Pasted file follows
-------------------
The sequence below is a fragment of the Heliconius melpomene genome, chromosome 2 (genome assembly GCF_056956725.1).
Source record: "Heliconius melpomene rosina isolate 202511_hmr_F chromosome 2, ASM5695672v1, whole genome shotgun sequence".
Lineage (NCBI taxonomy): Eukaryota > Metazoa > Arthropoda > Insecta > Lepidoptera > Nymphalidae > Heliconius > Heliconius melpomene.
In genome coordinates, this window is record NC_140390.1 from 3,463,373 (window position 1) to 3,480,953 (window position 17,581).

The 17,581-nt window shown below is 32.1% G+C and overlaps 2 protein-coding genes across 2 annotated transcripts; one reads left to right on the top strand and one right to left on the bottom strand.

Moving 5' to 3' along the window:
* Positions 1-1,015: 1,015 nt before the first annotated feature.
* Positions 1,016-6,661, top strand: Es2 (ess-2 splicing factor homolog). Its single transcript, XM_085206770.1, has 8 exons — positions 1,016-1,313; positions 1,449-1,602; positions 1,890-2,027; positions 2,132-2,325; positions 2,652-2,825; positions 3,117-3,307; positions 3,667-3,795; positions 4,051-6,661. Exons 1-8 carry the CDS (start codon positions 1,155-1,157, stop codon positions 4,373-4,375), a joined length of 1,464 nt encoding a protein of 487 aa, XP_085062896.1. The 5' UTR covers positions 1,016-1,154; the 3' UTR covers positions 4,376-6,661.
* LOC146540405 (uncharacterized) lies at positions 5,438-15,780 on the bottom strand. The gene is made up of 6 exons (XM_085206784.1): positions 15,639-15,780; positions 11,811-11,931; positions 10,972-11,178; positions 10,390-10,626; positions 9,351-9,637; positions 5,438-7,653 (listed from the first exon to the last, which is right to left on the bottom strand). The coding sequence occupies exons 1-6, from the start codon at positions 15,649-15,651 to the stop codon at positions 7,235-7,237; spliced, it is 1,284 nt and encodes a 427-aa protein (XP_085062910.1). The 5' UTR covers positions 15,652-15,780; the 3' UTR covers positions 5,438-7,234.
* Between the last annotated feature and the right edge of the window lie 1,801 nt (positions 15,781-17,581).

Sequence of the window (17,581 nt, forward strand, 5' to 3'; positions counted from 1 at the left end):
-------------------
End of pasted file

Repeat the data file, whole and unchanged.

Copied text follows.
The sequence below is a fragment of the Heliconius melpomene genome, chromosome 2 (genome assembly GCF_056956725.1).
Source record: "Heliconius melpomene rosina isolate 202511_hmr_F chromosome 2, ASM5695672v1, whole genome shotgun sequence".
Lineage (NCBI taxonomy): Eukaryota > Metazoa > Arthropoda > Insecta > Lepidoptera > Nymphalidae > Heliconius > Heliconius melpomene.
In genome coordinates, this window is record NC_140390.1 from 3,463,373 (window position 1) to 3,480,953 (window position 17,581).

The 17,581-nt window shown below is 32.1% G+C and overlaps 2 protein-coding genes across 2 annotated transcripts; one reads left to right on the top strand and one right to left on the bottom strand.

Moving 5' to 3' along the window:
* Positions 1-1,015: 1,015 nt before the first annotated feature.
* Positions 1,016-6,661, top strand: Es2 (ess-2 splicing factor homolog). Its single transcript, XM_085206770.1, has 8 exons — positions 1,016-1,313; positions 1,449-1,602; positions 1,890-2,027; positions 2,132-2,325; positions 2,652-2,825; positions 3,117-3,307; positions 3,667-3,795; positions 4,051-6,661. Exons 1-8 carry the CDS (start codon positions 1,155-1,157, stop codon positions 4,373-4,375), a joined length of 1,464 nt encoding a protein of 487 aa, XP_085062896.1. The 5' UTR covers positions 1,016-1,154; the 3' UTR covers positions 4,376-6,661.
* LOC146540405 (uncharacterized) lies at positions 5,438-15,780 on the bottom strand. The gene is made up of 6 exons (XM_085206784.1): positions 15,639-15,780; positions 11,811-11,931; positions 10,972-11,178; positions 10,390-10,626; positions 9,351-9,637; positions 5,438-7,653 (listed from the first exon to the last, which is right to left on the bottom strand). The coding sequence occupies exons 1-6, from the start codon at positions 15,649-15,651 to the stop codon at positions 7,235-7,237; spliced, it is 1,284 nt and encodes a 427-aa protein (XP_085062910.1). The 5' UTR covers positions 15,652-15,780; the 3' UTR covers positions 5,438-7,234.
* Between the last annotated feature and the right edge of the window lie 1,801 nt (positions 15,781-17,581).

Sequence of the window (17,581 nt, forward strand, 5' to 3'; positions counted from 1 at the left end):